Correction: Indiana Lawmaker-Conflict story

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TIPTON, Ind. (AP) — In a story Dec. 16 about the appointment of Tony Cook to the Indiana General Assembly, The Associated Press misspelled the name of a lawmaker who urged Cook to seek the seat. She is Kathy Richardson, not Cathy Richardson.

In the same story, the AP also reported erroneously that Turner's family business, Mainstreet Properties, was being sold to a nursing home company in Ohio. Instead, HealtxhLease Properties in Canada, which was started by Turner's son, Zeke, was sold to the Ohio company. The Ohio company also agreed to buy properties from Mainstreet once they're complete.

A corrected version of the story is below:

GOP chooses ex-school official to replace Turner

Republicans choose ex-school district official to serve out ex-state Rep. Eric Turner's term

TIPTON, Ind. (AP) — A former central Indiana educator has been chosen to serve the two-year term of former state Rep. Eric Turner, who resigned last month after being the subject of a state ethics investigation.

Republican Party precinct committee members chose Tony Cook, 63, during a Monday night caucus in Tipton to serve out Turner's term, The Herald Bulletin reported.

"I'm excited and ready to go," the former Hamilton Heights School Corp. superintendent told the precinct gathering.

Cook was the only person to declare his candidacy to replace Turner. He said his career in education, including managing multimillion dollar budgets and communicating with the public, has helped him develop the skills needed to be a successful lawmaker.

State Rep. Kathy Richardson, who encouraged Cook to seek Turner's vacant seat, said Cook's career has "prepared him well" to represent Turner's former House district.

Turner became the focus of a House ethics investigation earlier this year after he privately lobbied lawmakers to kill legislation that could have cost his family's nursing home business millions of dollars.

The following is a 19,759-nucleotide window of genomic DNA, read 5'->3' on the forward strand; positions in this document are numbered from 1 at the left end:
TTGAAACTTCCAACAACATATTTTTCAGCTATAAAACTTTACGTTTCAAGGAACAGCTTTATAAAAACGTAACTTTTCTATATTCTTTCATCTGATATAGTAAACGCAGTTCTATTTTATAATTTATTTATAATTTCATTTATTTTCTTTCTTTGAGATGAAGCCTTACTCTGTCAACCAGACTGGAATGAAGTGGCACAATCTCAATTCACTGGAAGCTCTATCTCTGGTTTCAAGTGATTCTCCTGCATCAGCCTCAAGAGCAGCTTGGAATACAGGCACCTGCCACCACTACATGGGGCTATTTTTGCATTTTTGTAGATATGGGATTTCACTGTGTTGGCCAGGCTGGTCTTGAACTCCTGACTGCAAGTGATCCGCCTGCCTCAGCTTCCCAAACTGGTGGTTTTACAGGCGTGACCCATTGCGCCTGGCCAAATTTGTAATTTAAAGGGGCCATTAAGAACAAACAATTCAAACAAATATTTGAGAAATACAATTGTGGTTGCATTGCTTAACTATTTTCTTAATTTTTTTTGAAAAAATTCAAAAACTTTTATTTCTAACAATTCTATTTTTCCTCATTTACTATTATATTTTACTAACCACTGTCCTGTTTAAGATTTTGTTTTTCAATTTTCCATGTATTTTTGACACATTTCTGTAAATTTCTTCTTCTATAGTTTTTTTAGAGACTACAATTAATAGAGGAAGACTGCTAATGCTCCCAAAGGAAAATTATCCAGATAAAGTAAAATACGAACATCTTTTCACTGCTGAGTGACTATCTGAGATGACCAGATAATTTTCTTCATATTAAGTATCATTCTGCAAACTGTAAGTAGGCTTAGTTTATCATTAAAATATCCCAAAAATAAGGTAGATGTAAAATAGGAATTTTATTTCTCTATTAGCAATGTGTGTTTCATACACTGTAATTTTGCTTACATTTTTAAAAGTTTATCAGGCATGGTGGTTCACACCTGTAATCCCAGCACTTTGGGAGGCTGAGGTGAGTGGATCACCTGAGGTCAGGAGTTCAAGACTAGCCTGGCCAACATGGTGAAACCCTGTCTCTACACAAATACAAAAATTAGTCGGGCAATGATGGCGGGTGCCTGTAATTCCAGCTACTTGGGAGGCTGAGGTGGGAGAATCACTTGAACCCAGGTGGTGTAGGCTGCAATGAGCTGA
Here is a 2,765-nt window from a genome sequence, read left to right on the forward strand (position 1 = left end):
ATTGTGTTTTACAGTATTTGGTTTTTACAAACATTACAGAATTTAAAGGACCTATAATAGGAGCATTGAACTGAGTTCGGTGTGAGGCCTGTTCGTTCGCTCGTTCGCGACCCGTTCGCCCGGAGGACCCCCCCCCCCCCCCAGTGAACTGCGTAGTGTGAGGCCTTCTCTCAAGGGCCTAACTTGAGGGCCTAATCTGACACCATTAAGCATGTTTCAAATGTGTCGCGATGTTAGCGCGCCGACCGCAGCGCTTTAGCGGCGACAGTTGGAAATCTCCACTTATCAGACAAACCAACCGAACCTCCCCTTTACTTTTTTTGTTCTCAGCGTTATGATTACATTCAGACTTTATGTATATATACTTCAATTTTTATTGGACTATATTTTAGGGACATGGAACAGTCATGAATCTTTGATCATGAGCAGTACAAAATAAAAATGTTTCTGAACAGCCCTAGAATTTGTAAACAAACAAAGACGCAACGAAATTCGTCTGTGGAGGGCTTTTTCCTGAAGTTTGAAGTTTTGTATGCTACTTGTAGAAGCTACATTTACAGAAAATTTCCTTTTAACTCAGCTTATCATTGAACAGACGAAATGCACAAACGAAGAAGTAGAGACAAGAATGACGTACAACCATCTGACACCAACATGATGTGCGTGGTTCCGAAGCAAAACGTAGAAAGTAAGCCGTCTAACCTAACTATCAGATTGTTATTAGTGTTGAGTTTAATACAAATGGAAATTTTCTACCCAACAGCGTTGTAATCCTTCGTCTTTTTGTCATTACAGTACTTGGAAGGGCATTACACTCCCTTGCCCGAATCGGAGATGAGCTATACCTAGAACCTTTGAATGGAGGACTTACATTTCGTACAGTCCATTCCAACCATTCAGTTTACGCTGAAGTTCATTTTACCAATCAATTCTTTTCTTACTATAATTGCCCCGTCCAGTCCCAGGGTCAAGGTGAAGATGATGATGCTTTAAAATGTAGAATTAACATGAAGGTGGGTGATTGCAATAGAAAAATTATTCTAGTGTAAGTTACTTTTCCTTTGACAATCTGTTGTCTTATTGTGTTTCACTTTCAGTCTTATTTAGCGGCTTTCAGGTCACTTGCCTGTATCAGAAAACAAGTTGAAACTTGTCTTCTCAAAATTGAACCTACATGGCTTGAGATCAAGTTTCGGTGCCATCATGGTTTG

An Associated Press investigation uncovered Turner's major financial stake in his family nursing home business, Mainstreet Property Group.

Internal Mainstreet documents showed that Turner and other direct stakeholders made millions of dollars every time they built a new home and then sold it to another, affiliated company incorporated in Canada.

Turner worked in private meetings of House Republicans in the lawmakers' last session to defeat legislation that would have banned the construction of new nursing homes.

The House Ethics Committee determined that Turner did not technically violate House ethics rules barring lawmakers from using the office for their own self-interest. But House Speaker Brian Bosma announced later that Turner would be removed as House speaker pro tem.

Turner had announced before the November election that he would resign from his seat if he was re-elected. He announced last month that he had accepted a job with a Christian megachurch in Atlanta, Georgia. Turner made no mention of the ethics scandal in that announcement, but said he leaves the Legislature with his "head held high."

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